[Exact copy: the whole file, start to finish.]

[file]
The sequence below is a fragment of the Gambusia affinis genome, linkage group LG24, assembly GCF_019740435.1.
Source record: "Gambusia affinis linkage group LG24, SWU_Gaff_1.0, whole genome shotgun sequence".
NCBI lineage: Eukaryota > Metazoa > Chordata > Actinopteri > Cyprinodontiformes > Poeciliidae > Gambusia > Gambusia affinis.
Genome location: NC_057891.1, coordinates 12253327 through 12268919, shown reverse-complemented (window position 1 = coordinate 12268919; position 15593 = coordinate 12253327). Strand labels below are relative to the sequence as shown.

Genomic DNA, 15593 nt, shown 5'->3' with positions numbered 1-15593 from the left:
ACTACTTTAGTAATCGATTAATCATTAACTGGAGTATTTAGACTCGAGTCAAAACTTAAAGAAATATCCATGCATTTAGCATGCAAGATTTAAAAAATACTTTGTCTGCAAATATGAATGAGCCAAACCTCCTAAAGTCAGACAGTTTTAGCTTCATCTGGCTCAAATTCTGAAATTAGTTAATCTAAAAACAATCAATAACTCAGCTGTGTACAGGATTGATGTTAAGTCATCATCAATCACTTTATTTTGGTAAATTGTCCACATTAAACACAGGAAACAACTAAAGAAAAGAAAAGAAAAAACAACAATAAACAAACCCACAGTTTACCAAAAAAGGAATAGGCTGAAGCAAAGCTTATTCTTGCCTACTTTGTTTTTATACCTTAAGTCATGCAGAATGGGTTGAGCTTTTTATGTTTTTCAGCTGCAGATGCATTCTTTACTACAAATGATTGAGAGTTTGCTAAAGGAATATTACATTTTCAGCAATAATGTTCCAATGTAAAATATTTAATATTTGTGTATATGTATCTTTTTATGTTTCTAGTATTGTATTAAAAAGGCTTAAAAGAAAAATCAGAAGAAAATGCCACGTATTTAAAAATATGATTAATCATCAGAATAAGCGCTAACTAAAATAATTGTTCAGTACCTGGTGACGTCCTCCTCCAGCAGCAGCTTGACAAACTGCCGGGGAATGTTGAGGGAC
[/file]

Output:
The sequence below is a fragment of the Gambusia affinis genome, linkage group LG24, assembly GCF_019740435.1.
Source record: "Gambusia affinis linkage group LG24, SWU_Gaff_1.0, whole genome shotgun sequence".
NCBI lineage: Eukaryota > Metazoa > Chordata > Actinopteri > Cyprinodontiformes > Poeciliidae > Gambusia > Gambusia affinis.
Genome location: NC_057891.1, coordinates 12253327 through 12268919, shown reverse-complemented (window position 1 = coordinate 12268919; position 15593 = coordinate 12253327). Strand labels below are relative to the sequence as shown.

Genomic DNA, 15593 nt, shown 5'->3' with positions numbered 1-15593 from the left:
ACTACTTTAGTAATCGATTAATCATTAACTGGAGTATTTAGACTCGAGTCAAAACTTAAAGAAATATCCATGCATTTAGCATGCAAGATTTAAAAAATACTTTGTCTGCAAATATGAATGAGCCAAACCTCCTAAAGTCAGACAGTTTTAGCTTCATCTGGCTCAAATTCTGAAATTAGTTAATCTAAAAACAATCAATAACTCAGCTGTGTACAGGATTGATGTTAAGTCATCATCAATCACTTTATTTTGGTAAATTGTCCACATTAAACACAGGAAACAACTAAAGAAAAGAAAAGAAAAAACAACAATAAACAAACCCACAGTTTACCAAAAAAGGAATAGGCTGAAGCAAAGCTTATTCTTGCCTACTTTGTTTTTATACCTTAAGTCATGCAGAATGGGTTGAGCTTTTTATGTTTTTCAGCTGCAGATGCATTCTTTACTACAAATGATTGAGAGTTTGCTAAAGGAATATTACATTTTCAGCAATAATGTTCCAATGTAAAATATTTAATATTTGTGTATATGTATCTTTTTATGTTTCTAGTATTGTATTAAAAAGGCTTAAAAGAAAAATCAGAAGAAAATGCCACGTATTTAAAAATATGATTAATCATCAGAATAAGCGCTAACTAAAATAATTGTTCAGTACCTGGTGACGTCCTCCTCCAGCAGCAGCTTGACAAACTGCCGGGGAATGTTGAGGGAC